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6 ways women leaders can build authority in the workplace
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6 ways women leaders can build authority in the workplace

Over the past few decades, it’s undeniable that strides have been made as it relates to the advancement of women in the workplace. However, it is also quite clear that women still have a long way to go — particularly as it relates to leadership roles.

For many qualified women, the climb to the top of the corporate ladder is often fraught with obstacles. And, for those who do make it to the C-Suite, another round of challenges present themselves in a male-dominated environment.

According to Simone Harvey, senior global program manager at Airbnb: “You can do all the homework and have the right data but if you’re not listened to and if your opinion isn’t valued then your recommendations are falling on deaf ears.”  

Despite this daunting reality, Harvey, and many other women have managed to achieve success in their respective fields. In this article, Harvey, and fellow female trailblazers, Kathryn Chinsee, Innovation Lead at MC Systems and Serah Radhaykissoon, Head of Financial Services (Mobile Wallets) at Digicel, share key strategies female leaders can employ to build authority in the boardroom.

Build Healthy Relationships at Work 

A little goodwill can go a long way. Harvey believes women should be proactive about developing positive relationships in the office, including with their male counterparts. Noting that many women consider it “off limits” to nurture relationships with men at work, she encourages women to manage these professional relationships just as they manage their personal relationships. “You have to build relationships with all the people that you need to eventually work with because it’s the emotional intimacy, the connection, the trust, the friendship from those relationships that will help you gain influence in key moments.”

Leverage your insights

In 2020 female consumers accounted for $43 billion in global spending, while 85 per cent of women purchased products. This data was shared by Radhaykissoon as she outlined the value female leaders can bring to the decision-making process. With statistics indicating that 91 per cent of home sales and 60 per cent of automobile sales are influenced by women, it stands to reason that multimillion industries will benefit from the innate insights of female leaders. “From the consumer side, women are setting the tone and if we don’t have enough women at the table we can’t influence our customers,” said Radhaykissoon.    

Use Empathy to Create Value

An Untapped AI study revealed that women score up to 10 to 15 per cent higher on EQ than men. Chinsee sees this higher level of emotional intelligence as a skill set women can use to add tangible value to their organisations. “We tend to be more empathetic people, which means that we would consume and appreciate everybody’s perspective a little bit more,” Chinsee explained. She encouraged women to “use that empathy to create different features that maybe someone else may not have considered”.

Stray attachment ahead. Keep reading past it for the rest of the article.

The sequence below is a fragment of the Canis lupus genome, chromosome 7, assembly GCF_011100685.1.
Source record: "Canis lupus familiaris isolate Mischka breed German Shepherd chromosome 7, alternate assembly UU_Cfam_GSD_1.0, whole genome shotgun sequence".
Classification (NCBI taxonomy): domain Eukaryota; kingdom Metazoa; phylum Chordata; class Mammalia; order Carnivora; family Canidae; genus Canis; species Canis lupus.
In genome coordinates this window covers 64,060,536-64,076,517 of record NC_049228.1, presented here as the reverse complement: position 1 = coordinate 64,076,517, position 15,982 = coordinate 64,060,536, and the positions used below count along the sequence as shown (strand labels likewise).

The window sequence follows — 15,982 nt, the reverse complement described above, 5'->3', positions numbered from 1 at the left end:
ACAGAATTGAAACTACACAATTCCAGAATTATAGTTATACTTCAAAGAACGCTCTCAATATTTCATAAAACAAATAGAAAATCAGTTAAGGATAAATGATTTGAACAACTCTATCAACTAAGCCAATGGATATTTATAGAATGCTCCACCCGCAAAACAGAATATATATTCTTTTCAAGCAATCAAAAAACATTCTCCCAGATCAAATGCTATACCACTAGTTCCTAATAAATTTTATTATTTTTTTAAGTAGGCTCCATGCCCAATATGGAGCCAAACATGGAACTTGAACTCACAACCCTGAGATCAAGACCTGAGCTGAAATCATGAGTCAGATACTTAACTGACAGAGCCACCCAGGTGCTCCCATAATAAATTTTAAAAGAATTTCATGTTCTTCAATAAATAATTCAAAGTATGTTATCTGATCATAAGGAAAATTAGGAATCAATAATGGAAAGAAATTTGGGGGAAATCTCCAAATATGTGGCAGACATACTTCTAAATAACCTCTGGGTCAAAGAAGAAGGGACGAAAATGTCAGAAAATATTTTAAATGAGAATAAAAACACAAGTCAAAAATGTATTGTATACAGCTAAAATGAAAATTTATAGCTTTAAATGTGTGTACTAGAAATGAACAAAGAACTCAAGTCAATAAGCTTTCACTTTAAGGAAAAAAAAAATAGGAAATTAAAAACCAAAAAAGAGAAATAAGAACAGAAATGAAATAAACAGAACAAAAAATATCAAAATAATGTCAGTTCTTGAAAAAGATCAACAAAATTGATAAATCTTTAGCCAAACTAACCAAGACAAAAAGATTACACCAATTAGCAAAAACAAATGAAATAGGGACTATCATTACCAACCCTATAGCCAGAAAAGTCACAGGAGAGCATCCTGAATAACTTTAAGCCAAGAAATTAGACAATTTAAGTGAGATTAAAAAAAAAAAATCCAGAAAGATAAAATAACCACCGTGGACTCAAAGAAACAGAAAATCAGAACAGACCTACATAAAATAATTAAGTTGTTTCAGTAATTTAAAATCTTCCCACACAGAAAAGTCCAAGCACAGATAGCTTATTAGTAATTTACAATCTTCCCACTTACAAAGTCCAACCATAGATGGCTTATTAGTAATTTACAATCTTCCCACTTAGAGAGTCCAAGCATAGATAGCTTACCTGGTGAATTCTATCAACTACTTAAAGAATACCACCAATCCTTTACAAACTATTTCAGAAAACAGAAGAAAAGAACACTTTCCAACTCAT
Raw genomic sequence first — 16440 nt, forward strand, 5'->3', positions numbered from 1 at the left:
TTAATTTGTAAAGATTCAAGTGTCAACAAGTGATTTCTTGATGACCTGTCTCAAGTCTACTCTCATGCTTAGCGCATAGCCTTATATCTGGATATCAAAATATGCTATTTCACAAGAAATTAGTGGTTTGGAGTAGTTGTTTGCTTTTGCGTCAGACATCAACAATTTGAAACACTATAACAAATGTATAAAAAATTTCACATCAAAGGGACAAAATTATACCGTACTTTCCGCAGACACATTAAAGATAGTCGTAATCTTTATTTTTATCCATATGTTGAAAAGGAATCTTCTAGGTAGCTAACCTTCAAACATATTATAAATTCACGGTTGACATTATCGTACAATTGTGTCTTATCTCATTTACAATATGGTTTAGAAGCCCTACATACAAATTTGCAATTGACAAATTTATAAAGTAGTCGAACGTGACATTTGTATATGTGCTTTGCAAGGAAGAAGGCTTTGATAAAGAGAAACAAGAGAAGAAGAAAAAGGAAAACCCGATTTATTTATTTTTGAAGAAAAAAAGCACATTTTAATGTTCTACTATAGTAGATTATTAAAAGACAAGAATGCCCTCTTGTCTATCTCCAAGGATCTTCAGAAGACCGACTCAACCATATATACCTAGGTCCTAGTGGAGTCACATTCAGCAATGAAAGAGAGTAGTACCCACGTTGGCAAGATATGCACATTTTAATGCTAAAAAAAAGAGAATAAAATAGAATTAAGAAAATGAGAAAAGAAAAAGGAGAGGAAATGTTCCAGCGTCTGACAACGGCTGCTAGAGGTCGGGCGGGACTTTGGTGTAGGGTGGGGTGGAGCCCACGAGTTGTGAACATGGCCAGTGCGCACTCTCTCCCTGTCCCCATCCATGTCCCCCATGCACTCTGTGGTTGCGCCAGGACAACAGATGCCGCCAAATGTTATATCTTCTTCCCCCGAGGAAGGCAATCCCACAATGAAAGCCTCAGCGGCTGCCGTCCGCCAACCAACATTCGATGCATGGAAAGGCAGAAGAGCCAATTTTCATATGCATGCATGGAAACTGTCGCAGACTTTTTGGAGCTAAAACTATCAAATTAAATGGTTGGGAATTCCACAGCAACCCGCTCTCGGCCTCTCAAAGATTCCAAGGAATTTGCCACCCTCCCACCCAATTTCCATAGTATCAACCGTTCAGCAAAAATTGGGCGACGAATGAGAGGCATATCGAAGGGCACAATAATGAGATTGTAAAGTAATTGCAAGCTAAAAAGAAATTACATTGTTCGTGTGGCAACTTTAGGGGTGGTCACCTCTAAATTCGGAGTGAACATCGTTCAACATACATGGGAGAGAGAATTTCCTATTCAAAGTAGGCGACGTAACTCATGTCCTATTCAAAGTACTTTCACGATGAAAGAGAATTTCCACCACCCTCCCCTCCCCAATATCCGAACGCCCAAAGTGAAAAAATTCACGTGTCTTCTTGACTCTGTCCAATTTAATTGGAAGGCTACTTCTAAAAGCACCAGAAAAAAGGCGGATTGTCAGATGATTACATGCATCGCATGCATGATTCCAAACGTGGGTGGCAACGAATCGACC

Don’t apologise

Be who you are, and be so unapologetically. Acknowledging that early on in her leadership journey, she instinctively apologised for simple things such as offering her opinion, Chinsee advised women to overcome this compulsion. Instead, women must be confident in what they have to say and combat imposter syndrome, which often leads them to believe they don’t deserve to occupy certain spaces. “Don't ever apologise for your perspective,” she said. “Stand up. Wear the bold colour that’s going to make everybody notice you. Speak up a little bit more so that when you have something to say your voice can’t be drowned out.”

Lobby outside of the boardroom

When it comes down to it, the decision-making process primarily happens outside of the boardroom. As such, Harvey highly recommends lobbying before entering these executive spaces. “Key decisions are made at this meeting, in this space, with these people. Your job is to align everybody before you get into that space,” Harvey said. “Let them know what your perspective is, for them to understand where you’re coming from and what drives your decision making. So by the time you get into the room, it’s uncontroversial.”

Focus on areas where you can uniquely contribute 

In a highly competitive corporate environment, competing may not always yield the desired results. Instead, Harvey advises women to carve out a space for themselves by investing their energy into projects that others may shy away from. In doing so, women can contribute in unique ways. “Focus on the projects, the efforts, the ideas that other people are not interested in,” she said. By spending time solving the problems others aren’t enthusiastic about, women can differentiate themselves from their colleagues and bring unique value to the system.


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